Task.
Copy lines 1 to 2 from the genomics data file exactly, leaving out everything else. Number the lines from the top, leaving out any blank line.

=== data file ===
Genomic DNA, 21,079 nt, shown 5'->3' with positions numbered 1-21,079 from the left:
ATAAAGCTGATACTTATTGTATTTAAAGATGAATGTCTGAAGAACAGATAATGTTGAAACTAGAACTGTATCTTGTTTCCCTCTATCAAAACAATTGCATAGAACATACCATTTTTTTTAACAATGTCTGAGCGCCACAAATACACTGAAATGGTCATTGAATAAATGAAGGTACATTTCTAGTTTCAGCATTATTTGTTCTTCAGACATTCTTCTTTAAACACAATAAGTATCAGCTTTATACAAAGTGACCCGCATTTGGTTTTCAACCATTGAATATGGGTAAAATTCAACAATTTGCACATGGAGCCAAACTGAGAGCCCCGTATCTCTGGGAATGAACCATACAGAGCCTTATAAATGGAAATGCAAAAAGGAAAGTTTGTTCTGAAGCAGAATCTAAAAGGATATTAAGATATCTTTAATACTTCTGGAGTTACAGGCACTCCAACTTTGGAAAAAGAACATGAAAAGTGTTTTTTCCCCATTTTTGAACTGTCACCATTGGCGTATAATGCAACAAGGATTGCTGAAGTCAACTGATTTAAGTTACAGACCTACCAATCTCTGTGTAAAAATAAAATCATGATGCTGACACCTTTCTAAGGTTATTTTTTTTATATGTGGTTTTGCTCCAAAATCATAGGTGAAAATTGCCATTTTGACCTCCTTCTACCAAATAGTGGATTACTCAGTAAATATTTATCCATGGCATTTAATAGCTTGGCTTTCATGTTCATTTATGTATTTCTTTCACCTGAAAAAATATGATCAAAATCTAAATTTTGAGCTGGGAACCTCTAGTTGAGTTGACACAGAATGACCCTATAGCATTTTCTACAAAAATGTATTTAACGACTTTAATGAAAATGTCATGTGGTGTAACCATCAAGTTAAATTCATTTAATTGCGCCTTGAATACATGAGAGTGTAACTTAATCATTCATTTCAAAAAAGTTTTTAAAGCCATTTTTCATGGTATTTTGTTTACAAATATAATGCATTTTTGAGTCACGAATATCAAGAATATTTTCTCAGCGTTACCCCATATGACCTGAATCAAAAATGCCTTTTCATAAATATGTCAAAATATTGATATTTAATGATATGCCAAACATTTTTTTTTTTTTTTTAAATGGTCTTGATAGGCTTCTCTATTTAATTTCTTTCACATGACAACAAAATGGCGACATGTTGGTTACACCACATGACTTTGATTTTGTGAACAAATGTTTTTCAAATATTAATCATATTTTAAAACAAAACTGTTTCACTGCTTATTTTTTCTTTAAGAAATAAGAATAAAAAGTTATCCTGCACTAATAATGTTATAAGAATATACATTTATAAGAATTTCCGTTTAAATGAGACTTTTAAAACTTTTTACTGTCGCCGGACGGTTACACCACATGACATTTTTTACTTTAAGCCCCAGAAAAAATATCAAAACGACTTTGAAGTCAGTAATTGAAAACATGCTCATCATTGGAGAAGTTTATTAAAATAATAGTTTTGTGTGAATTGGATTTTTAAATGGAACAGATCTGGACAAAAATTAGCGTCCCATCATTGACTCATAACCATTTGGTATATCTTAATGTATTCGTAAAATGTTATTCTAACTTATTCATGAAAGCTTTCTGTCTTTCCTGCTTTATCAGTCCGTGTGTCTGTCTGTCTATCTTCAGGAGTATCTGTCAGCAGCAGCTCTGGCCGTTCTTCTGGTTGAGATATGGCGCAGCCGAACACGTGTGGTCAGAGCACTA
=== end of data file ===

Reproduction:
Genomic DNA, 21,079 nt, shown 5'->3' with positions numbered 1-21,079 from the left:
ATAAAGCTGATACTTATTGTATTTAAAGATGAATGTCTGAAGAACAGATAATGTTGAAACTAGAACTGTATCTTGTTTCCCTCTATCAAAACAATTGCATAGAACATACCATTTTTTTTAACAATGTCTGAGCGCCACAAATACACTGAAATGGTCATTGAATAAATGAAGGTACATTTCTAGTTTCAGCATTATTTGTTCTTCAGACATTCTTCTTTAAACACAATAAGTATCAGCTTTATACAAAGTGACCCGCATTTGGTTTTCAACCATTGAATATGGGTAAAATTCAACAATTTGCACATGGAGCCAAACTGAGAGCCCCGTATCTCTGGGAATGAACCATACAGAGCCTTATAAATGGAAATGCAAAAAGGAAAGTTTGTTCTGAAGCAGAATCTAAAAGGATATTAAGATATCTTTAATACTTCTGGAGTTACAGGCACTCCAACTTTGGAAAAAGAACATGAAAAGTGTTTTTTCCCCATTTTTGAACTGTCACCATTGGCGTATAATGCAACAAGGATTGCTGAAGTCAACTGATTTAAGTTACAGACCTACCAATCTCTGTGTAAAAATAAAATCATGATGCTGACACCTTTCTAAGGTTATTTTTTTTATATGTGGTTTTGCTCCAAAATCATAGGTGAAAATTGCCATTTTGACCTCCTTCTACCAAATAGTGGATTACTCAGTAAATATTTATCCATGGCATTTAATAGCTTGGCTTTCATGTTCATTTATGTATTTCTTTCACCTGAAAAAATATGATCAAAATCTAAATTTTGAGCTGGGAACCTCTAGTTGAGTTGACACAGAATGACCCTATAGCATTTTCTACAAAAATGTATTTAACGACTTTAATGAAAATGTCATGTGGTGTAACCATCAAGTTAAATTCATTTAATTGCGCCTTGAATACATGAGAGTGTAACTTAATCATTCATTTCAAAAAAGTTTTTAAAGCCATTTTTCATGGTATTTTGTTTACAAATATAATGCATTTTTGAGTCACGAATATCAAGAATATTTTCTCAGCGTTACCCCATATGACCTGAATCAAAAATGCCTTTTCATAAATATGTCAAAATATTGATATTTAATGATATGCCAAACATTTTTTTTTTTTTTTTAAATGGTCTTGATAGGCTTCTCTATTTAATTTCTTTCACATGACAACAAAATGGCGACATGTTGGTTACACCACATGACTTTGATTTTGTGAACAAATGTTTTTCAAATATTAATCATATTTTAAAACAAAACTGTTTCACTGCTTATTTTTTCTTTAAGAAATAAGAATAAAAAGTTATCCTGCACTAATAATGTTATAAGAATATACATTTATAAGAATTTCCGTTTAAATGAGACTTTTAAAACTTTTTACTGTCGCCGGACGGTTACACCACATGACATTTTTTACTTTAAGCCCCAGAAAAAATATCAAAACGACTTTGAAGTCAGTAATTGAAAACATGCTCATCATTGGAGAAGTTTATTAAAATAATAGTTTTGTGTGAATTGGATTTTTAAATGGAACAGATCTGGACAAAAATTAGCGTCCCATCATTGACTCATAACCATTTGGTATATCTTAATGTATTCGTAAAATGTTATTCTAACTTATTCATGAAAGCTTTCTGTCTTTCCTGCTTTATCAGTCCGTGTGTCTGTCTGTCTATCTTCAGGAGTATCTGTCAGCAGCAGCTCTGGCCGTTCTTCTGGTTGAGATATGGCGCAGCCGAACACGTGTGGTCAGAGCACTA